suffolk letters
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Letter No. 9

To GDC at Garroulds. Postmarked - June 1st 1870

1st June 1870

My Dear George
I hope you do not think we have forgotten you for not writing before but you know the old saying no news is good news.
How about the Windhand? Duffers should think by their having another apprentice you are promoted to a step higher but cannot think you are shop walker yet. Had a letter from Mr. Deller a week or two since, he had found a crib for you at Newmarket, a Mr.Swanns Grocer & Draper but wrote and told him I hope we had done better for you. Have heard nothing from the Governor yet about your staying.
You will see by the papers we have had another election, poor Adair again was beaten by Mahon by 170 votes. It was not so exciting affairs as the last election. Mr. Jep.Smith is very dangerously ill, not the least chance of his recovery, within the last few days has undergone an operation but they say of no avail. What a disappointment for Mrs. Carley, report says they were to have been married as this week.
Your Aunt Wilson is also fast declining, we were there about three weeks since. She was then but a mere skeleton and am surprised at her lasting so long. Your Aunt Maria wrote about a fortnight since, she said you were looking rather pale but thought quite well. Our corn is looking well but the grass and clover, flax and beet want rain very much indeed, on the light land they call out most fearfully.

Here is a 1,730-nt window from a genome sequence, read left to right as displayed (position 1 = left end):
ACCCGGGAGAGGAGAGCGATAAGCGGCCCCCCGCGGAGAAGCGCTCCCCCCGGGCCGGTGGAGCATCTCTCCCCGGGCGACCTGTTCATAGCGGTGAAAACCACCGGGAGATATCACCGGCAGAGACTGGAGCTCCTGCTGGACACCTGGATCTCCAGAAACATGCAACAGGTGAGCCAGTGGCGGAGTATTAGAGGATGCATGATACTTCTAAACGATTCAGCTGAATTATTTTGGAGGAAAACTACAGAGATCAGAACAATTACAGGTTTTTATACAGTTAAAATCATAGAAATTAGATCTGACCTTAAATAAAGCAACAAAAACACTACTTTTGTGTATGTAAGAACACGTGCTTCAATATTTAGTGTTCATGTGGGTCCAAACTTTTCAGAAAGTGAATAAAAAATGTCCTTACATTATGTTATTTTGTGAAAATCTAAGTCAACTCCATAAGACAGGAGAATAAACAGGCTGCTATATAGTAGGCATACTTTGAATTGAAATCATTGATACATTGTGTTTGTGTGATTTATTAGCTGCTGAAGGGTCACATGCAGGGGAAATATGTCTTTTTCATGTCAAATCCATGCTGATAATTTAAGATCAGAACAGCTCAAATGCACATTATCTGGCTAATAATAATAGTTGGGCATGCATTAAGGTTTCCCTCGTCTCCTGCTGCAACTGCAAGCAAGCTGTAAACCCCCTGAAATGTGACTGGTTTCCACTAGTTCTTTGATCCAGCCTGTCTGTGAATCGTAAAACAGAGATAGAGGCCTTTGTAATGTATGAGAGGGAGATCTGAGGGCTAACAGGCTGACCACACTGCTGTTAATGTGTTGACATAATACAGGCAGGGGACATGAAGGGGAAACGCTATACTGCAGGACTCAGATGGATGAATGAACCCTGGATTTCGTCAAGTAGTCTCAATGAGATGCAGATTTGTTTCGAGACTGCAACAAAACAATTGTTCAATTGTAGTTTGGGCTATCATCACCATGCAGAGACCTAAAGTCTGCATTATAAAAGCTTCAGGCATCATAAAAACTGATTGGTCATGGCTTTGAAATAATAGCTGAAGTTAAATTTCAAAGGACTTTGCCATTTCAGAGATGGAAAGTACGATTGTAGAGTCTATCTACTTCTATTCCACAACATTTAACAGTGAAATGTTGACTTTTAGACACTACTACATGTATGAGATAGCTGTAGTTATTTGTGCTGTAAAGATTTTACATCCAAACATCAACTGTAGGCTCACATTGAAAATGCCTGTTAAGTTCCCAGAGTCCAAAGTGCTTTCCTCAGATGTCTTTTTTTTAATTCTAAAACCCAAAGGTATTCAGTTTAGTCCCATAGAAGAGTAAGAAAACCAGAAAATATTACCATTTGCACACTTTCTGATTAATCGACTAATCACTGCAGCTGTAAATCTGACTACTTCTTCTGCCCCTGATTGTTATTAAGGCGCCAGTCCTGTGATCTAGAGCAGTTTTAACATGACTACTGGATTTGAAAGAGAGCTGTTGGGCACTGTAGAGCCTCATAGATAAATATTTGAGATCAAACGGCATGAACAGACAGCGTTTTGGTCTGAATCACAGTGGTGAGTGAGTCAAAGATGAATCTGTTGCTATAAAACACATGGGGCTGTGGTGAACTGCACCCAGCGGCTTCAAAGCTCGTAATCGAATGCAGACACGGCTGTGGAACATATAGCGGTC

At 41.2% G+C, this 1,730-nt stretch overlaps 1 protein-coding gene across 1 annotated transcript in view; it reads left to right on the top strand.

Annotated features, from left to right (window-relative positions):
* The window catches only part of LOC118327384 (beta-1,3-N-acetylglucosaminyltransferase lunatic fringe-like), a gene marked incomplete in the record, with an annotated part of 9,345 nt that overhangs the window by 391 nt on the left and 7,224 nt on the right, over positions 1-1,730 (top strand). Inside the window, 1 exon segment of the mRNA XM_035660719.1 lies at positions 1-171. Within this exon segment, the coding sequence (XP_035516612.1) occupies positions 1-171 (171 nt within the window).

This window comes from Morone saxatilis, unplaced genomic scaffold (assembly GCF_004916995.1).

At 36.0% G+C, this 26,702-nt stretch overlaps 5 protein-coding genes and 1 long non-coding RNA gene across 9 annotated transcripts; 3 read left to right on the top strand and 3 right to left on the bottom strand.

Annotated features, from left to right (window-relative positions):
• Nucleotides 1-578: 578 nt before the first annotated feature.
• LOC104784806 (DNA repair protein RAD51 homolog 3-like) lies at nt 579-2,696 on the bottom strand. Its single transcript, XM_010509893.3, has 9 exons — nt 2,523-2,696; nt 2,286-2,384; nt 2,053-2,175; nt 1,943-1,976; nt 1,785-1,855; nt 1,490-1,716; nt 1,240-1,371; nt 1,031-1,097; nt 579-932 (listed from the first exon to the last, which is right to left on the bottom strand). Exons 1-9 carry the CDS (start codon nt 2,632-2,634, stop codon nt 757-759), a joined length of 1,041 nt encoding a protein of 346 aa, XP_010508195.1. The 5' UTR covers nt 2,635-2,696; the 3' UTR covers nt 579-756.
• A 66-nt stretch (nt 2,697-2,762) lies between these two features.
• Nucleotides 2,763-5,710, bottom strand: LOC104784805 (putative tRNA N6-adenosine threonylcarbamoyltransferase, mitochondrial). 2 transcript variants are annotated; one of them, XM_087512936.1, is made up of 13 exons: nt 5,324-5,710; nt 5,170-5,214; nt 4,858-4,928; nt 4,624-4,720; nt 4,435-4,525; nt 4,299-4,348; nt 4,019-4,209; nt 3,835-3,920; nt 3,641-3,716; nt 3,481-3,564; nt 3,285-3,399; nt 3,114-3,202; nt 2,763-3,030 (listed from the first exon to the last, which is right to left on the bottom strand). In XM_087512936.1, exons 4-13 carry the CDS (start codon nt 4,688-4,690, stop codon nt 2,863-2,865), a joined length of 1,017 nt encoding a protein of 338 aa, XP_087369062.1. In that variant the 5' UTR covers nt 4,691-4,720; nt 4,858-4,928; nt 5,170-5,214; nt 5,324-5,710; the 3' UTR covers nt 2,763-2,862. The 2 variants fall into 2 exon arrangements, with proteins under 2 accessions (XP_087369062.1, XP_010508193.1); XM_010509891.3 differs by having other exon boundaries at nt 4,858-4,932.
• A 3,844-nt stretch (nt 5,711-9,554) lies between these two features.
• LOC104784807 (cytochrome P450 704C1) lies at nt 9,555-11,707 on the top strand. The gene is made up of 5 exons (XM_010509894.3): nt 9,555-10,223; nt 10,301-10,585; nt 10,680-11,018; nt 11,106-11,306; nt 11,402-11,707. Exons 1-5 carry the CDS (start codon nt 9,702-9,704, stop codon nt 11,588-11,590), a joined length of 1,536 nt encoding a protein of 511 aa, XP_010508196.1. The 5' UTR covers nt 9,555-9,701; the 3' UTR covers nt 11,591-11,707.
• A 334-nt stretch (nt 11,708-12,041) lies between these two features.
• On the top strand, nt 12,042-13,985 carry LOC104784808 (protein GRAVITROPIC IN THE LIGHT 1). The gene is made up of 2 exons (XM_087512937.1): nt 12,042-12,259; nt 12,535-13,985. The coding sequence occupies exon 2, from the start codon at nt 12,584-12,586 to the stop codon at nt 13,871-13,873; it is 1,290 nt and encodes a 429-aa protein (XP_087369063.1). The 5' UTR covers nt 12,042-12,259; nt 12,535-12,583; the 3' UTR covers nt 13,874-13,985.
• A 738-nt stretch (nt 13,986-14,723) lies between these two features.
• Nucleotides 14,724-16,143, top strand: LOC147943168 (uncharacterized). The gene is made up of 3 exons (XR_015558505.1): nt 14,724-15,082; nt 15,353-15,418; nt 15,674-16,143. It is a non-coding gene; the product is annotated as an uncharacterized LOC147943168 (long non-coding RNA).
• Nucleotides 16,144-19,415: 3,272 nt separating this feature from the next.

Poor old Mrs. Pells Watson is dead, Bunting go on as usual continually changing hands. You want to be more careful in your letters writing, such a lot of mistakes and not such good writing as you can do. It is a good plan to read over your letter before sending it off and correct the mistakes if any, and not to be too much in a hurry when you write. It is a habit that will grow upon you as you grow older, whether to write well and correctly or the other thing. We were at Shipmeadow 16 May, they were all well at that time. When you want any coins let me know and will try and find you some.
Mamma & all join with me in very best love, should think you will be a don crocketer soon, we are to have a match with the Walpole, also Denington shortly.
I remain
Yours affectionately
Nunn Chandler
Write soon

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